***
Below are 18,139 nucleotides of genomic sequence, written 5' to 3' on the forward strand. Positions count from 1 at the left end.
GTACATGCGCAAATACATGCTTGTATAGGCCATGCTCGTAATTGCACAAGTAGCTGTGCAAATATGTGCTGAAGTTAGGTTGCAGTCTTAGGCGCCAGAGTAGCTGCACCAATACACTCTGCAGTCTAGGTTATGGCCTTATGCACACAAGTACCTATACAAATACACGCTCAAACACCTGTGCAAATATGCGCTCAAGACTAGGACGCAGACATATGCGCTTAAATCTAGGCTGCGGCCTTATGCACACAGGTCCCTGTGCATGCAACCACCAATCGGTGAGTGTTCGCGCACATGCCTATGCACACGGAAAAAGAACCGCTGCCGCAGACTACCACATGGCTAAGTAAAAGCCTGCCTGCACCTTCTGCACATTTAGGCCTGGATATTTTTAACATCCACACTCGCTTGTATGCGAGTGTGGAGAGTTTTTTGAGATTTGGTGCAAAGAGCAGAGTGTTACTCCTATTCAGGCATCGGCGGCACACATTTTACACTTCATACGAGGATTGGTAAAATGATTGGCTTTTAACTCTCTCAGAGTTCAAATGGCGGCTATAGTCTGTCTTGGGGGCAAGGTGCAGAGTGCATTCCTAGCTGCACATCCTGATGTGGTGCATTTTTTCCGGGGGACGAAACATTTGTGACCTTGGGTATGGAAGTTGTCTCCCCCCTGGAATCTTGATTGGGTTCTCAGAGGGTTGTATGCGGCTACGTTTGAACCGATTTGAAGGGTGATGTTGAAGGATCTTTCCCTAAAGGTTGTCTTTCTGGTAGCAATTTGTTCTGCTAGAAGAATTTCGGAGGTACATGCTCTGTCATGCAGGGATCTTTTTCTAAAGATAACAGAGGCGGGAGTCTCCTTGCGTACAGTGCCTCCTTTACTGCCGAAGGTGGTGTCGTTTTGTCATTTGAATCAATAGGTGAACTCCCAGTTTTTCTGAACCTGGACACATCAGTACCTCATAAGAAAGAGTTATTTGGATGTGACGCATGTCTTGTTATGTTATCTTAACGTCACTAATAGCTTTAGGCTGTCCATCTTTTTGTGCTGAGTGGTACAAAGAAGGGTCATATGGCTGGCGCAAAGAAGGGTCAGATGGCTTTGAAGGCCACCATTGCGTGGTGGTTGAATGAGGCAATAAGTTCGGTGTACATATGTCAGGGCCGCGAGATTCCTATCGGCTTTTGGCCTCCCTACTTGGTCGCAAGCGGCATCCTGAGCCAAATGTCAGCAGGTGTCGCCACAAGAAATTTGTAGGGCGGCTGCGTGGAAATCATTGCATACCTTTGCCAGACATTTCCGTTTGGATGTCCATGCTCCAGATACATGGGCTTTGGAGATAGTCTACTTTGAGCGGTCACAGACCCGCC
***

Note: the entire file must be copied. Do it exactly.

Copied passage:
Below are 18,139 nucleotides of genomic sequence, written 5' to 3' on the forward strand. Positions count from 1 at the left end.
GTACATGCGCAAATACATGCTTGTATAGGCCATGCTCGTAATTGCACAAGTAGCTGTGCAAATATGTGCTGAAGTTAGGTTGCAGTCTTAGGCGCCAGAGTAGCTGCACCAATACACTCTGCAGTCTAGGTTATGGCCTTATGCACACAAGTACCTATACAAATACACGCTCAAACACCTGTGCAAATATGCGCTCAAGACTAGGACGCAGACATATGCGCTTAAATCTAGGCTGCGGCCTTATGCACACAGGTCCCTGTGCATGCAACCACCAATCGGTGAGTGTTCGCGCACATGCCTATGCACACGGAAAAAGAACCGCTGCCGCAGACTACCACATGGCTAAGTAAAAGCCTGCCTGCACCTTCTGCACATTTAGGCCTGGATATTTTTAACATCCACACTCGCTTGTATGCGAGTGTGGAGAGTTTTTTGAGATTTGGTGCAAAGAGCAGAGTGTTACTCCTATTCAGGCATCGGCGGCACACATTTTACACTTCATACGAGGATTGGTAAAATGATTGGCTTTTAACTCTCTCAGAGTTCAAATGGCGGCTATAGTCTGTCTTGGGGGCAAGGTGCAGAGTGCATTCCTAGCTGCACATCCTGATGTGGTGCATTTTTTCCGGGGGACGAAACATTTGTGACCTTGGGTATGGAAGTTGTCTCCCCCCTGGAATCTTGATTGGGTTCTCAGAGGGTTGTATGCGGCTACGTTTGAACCGATTTGAAGGGTGATGTTGAAGGATCTTTCCCTAAAGGTTGTCTTTCTGGTAGCAATTTGTTCTGCTAGAAGAATTTCGGAGGTACATGCTCTGTCATGCAGGGATCTTTTTCTAAAGATAACAGAGGCGGGAGTCTCCTTGCGTACAGTGCCTCCTTTACTGCCGAAGGTGGTGTCGTTTTGTCATTTGAATCAATAGGTGAACTCCCAGTTTTTCTGAACCTGGACACATCAGTACCTCATAAGAAAGAGTTATTTGGATGTGACGCATGTCTTGTTATGTTATCTTAACGTCACTAATAGCTTTAGGCTGTCCATCTTTTTGTGCTGAGTGGTACAAAGAAGGGTCATATGGCTGGCGCAAAGAAGGGTCAGATGGCTTTGAAGGCCACCATTGCGTGGTGGTTGAATGAGGCAATAAGTTCGGTGTACATATGTCAGGGCCGCGAGATTCCTATCGGCTTTTGGCCTCCCTACTTGGTCGCAAGCGGCATCCTGAGCCAAATGTCAGCAGGTGTCGCCACAAGAAATTTGTAGGGCGGCTGCGTGGAAATCATTGCATACCTTTGCCAGACATTTCCGTTTGGATGTCCATGCTCCAGATACATGGGCTTTGGAGATAGTCTACTTTGAGCGGTCACAGACCCGCC